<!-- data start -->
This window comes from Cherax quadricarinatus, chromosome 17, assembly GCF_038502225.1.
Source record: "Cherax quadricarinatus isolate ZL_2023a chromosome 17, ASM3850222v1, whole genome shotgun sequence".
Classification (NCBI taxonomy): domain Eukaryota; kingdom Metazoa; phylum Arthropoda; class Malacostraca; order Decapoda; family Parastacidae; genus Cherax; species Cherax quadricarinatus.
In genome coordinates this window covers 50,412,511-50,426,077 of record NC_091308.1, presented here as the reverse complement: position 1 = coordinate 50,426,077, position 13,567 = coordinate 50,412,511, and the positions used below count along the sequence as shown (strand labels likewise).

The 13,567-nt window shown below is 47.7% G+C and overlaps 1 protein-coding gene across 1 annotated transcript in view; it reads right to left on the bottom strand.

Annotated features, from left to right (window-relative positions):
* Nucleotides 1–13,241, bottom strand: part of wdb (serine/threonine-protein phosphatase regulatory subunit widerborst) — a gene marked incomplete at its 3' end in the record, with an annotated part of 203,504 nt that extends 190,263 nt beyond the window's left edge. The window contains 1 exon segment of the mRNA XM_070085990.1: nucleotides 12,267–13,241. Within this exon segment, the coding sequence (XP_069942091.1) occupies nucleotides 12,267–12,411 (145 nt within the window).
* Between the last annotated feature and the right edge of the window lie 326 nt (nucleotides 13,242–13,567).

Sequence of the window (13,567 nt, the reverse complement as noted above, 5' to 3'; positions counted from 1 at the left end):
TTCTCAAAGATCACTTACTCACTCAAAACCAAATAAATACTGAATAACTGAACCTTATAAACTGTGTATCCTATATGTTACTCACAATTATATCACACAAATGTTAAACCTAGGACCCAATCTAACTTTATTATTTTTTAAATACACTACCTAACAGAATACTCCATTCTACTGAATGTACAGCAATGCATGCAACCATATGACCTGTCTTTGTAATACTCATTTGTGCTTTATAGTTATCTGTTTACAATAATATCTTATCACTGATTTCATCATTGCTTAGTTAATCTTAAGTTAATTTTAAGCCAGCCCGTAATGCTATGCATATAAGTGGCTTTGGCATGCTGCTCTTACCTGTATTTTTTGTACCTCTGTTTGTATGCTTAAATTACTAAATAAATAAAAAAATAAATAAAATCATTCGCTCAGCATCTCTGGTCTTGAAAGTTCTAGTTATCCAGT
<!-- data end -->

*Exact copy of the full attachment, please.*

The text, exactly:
This window comes from Cherax quadricarinatus, chromosome 17, assembly GCF_038502225.1.
Source record: "Cherax quadricarinatus isolate ZL_2023a chromosome 17, ASM3850222v1, whole genome shotgun sequence".
Classification (NCBI taxonomy): domain Eukaryota; kingdom Metazoa; phylum Arthropoda; class Malacostraca; order Decapoda; family Parastacidae; genus Cherax; species Cherax quadricarinatus.
In genome coordinates this window covers 50,412,511-50,426,077 of record NC_091308.1, presented here as the reverse complement: position 1 = coordinate 50,426,077, position 13,567 = coordinate 50,412,511, and the positions used below count along the sequence as shown (strand labels likewise).

The 13,567-nt window shown below is 47.7% G+C and overlaps 1 protein-coding gene across 1 annotated transcript in view; it reads right to left on the bottom strand.

Annotated features, from left to right (window-relative positions):
* Nucleotides 1–13,241, bottom strand: part of wdb (serine/threonine-protein phosphatase regulatory subunit widerborst) — a gene marked incomplete at its 3' end in the record, with an annotated part of 203,504 nt that extends 190,263 nt beyond the window's left edge. The window contains 1 exon segment of the mRNA XM_070085990.1: nucleotides 12,267–13,241. Within this exon segment, the coding sequence (XP_069942091.1) occupies nucleotides 12,267–12,411 (145 nt within the window).
* Between the last annotated feature and the right edge of the window lie 326 nt (nucleotides 13,242–13,567).

Sequence of the window (13,567 nt, the reverse complement as noted above, 5' to 3'; positions counted from 1 at the left end):
TTCTCAAAGATCACTTACTCACTCAAAACCAAATAAATACTGAATAACTGAACCTTATAAACTGTGTATCCTATATGTTACTCACAATTATATCACACAAATGTTAAACCTAGGACCCAATCTAACTTTATTATTTTTTAAATACACTACCTAACAGAATACTCCATTCTACTGAATGTACAGCAATGCATGCAACCATATGACCTGTCTTTGTAATACTCATTTGTGCTTTATAGTTATCTGTTTACAATAATATCTTATCACTGATTTCATCATTGCTTAGTTAATCTTAAGTTAATTTTAAGCCAGCCCGTAATGCTATGCATATAAGTGGCTTTGGCATGCTGCTCTTACCTGTATTTTTTGTACCTCTGTTTGTATGCTTAAATTACTAAATAAATAAAAAAATAAATAAAATCATTCGCTCAGCATCTCTGGTCTTGAAAGTTCTAGTTATCCAGT